Tostig Godwinson became the Earl of Northumbria in 1055. His brother was Earl Harold Godwinson of Wessex and his brother-in-law was King Edward the Confessor of England (r. 1042-1066). Encouraged by his own power and that of his relations, Earl Tostig began to act tyrannically in Northumbria, angering his local liegemen in various ways. The least nefarious of these abuses was a poorly explained increase on Northumbrian taxes. More scandalous, however, were the assassinations of several noblemen that occurred at that time in Northumbria, which the locals attributed to the machinations of Tostig and the fellow members of his House of Godwin.
By 1065, the Northumbrians were fed up with Tostig’s rule. According to the chronicler, Florence of Worcester (d. 1117), the assassinations of three prominent Northumbrians (named of Cospatric, Gamel and Ulf) were what finally caused the region to rebel against its tyrannical leader. Around October 3, 1065, a coup was reportedly launched by a group of local Northumbrian noblemen. At a time when Earl Tostig was away from Northumbria, the members of the coup marched with a small army to the earl’s seat of power at York. The rebellious force skillfully infiltrated the city, systematically executed around two hundred of Tostig’s loyal administrators, and seized control of the treasury and armory in York. With the city of York firmly in the conspirators’ hands, the maneuverings in Northumbria against Tostig transitioned out of the shadows and became a more public affair. Noblemen and peasants rallied behind the coup, and an anti-Tostig army was mobilized which reached a formidable size.
Earl Harold Godwinson led the English response to the Northumbrian revolt, leading on behalf of the increasingly ill King Edward the Confessor. By the time he and his army arrived on the scene of the rebellion, Harold Godwinson found the Northumbrians organized and well-led by a prospective earl named Morcar. As Morcar’s leadership among the rebels was stable and his Northumbrian army had formidable strength, Harold Godwinson was not enthusiastic about attacking the rebel force, even if it was his brother Tostig’s earldom that was at stake. Instead of going to war and crushing the rebellion, Harold Godwinson instead opened up negotiations with Morcar and the rebel leadership. During these negotiations between the English army and the Northumbrian rebels, Harold Godwinson did not put up much of a fight for his tyrannical brother, Tostig. Instead, England accepted Morcar as the new Earl of Northumbria, and Tostig Godwinson was outlawed.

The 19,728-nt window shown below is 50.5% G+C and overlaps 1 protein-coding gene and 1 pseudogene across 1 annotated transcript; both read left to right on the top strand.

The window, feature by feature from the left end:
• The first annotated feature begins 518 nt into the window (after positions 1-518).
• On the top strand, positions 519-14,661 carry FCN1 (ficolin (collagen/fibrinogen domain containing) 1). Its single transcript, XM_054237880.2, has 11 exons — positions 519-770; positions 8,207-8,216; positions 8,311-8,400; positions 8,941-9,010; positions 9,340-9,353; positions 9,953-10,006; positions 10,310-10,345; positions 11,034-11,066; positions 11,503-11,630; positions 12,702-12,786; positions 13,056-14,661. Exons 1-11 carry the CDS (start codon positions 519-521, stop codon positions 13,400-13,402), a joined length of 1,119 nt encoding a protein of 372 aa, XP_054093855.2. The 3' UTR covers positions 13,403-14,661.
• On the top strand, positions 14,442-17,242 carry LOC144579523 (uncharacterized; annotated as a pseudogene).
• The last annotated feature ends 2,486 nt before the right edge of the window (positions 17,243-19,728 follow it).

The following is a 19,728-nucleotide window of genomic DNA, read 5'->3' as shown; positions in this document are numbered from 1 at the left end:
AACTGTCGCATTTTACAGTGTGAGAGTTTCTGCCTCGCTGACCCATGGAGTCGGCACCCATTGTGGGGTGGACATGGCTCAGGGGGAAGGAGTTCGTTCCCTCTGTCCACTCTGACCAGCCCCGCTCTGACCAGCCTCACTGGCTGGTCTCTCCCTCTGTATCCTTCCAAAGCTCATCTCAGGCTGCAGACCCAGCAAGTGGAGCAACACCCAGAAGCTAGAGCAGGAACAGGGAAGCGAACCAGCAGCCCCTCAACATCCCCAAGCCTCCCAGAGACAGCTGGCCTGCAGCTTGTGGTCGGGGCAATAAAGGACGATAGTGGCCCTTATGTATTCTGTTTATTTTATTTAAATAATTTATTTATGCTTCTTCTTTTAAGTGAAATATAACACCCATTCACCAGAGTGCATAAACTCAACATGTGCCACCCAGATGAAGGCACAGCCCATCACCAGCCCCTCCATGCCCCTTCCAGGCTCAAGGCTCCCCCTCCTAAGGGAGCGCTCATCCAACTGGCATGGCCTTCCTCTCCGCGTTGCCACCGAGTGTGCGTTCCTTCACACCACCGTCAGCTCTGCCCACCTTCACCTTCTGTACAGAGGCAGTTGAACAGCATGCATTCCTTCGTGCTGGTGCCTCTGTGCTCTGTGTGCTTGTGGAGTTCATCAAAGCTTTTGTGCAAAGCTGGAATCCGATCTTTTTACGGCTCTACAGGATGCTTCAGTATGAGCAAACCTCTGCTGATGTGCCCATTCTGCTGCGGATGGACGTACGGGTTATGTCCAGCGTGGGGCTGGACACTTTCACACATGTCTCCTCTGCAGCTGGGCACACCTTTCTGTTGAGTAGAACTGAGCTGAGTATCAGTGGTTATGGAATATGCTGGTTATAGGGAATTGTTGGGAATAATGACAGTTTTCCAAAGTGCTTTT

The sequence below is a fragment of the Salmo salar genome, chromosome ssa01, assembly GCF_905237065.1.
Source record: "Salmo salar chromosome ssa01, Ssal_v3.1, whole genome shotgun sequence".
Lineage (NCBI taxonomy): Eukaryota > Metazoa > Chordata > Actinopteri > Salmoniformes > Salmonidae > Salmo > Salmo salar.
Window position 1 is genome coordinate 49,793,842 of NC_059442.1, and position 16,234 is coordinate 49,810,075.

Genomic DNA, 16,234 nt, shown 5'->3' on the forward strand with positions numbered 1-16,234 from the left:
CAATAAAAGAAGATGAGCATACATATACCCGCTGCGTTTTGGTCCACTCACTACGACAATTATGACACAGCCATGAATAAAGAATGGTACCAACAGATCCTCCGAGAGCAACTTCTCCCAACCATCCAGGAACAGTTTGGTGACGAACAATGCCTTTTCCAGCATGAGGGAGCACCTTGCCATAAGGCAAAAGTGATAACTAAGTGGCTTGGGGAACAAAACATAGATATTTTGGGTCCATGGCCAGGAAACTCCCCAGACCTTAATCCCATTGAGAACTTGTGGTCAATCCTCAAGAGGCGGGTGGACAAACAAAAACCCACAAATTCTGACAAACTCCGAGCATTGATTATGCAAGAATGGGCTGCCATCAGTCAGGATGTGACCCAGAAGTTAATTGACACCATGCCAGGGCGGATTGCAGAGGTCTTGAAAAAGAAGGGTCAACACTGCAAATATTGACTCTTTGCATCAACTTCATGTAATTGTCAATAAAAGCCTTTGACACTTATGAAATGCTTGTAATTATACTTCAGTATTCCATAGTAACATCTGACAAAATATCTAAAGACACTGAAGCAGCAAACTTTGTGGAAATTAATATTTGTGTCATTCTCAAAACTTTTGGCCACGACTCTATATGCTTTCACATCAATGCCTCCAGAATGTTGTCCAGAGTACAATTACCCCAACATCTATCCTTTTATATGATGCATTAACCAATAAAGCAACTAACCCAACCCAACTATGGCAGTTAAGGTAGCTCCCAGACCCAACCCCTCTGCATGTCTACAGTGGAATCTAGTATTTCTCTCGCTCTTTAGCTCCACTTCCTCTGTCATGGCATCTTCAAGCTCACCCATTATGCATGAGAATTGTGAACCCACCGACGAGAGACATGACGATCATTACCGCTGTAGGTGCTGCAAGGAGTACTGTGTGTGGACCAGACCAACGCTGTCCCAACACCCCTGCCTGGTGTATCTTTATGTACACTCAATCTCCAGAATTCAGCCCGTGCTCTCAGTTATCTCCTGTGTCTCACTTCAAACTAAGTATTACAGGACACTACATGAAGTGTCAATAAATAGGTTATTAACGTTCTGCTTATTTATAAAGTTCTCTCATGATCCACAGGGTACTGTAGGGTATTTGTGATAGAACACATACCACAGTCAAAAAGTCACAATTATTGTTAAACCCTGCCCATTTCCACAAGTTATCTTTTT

Written by C. Keith Hansley
Picture Attribution: (Image from page 44 of “The book of the Bayeux tapestry” edited by Hilaire Belloc (c. 1914), [Public Domain] via flickr and Creative Commons).
- The Anglo-Saxon Chronicle translated by Benjamin Thorpe in 1861 and republished by Cambridge University Press, 2012.
- The Chronicle of Florence of Worcester translated by Thomas Forester. London: Petter and Galpin, originally published in 1854.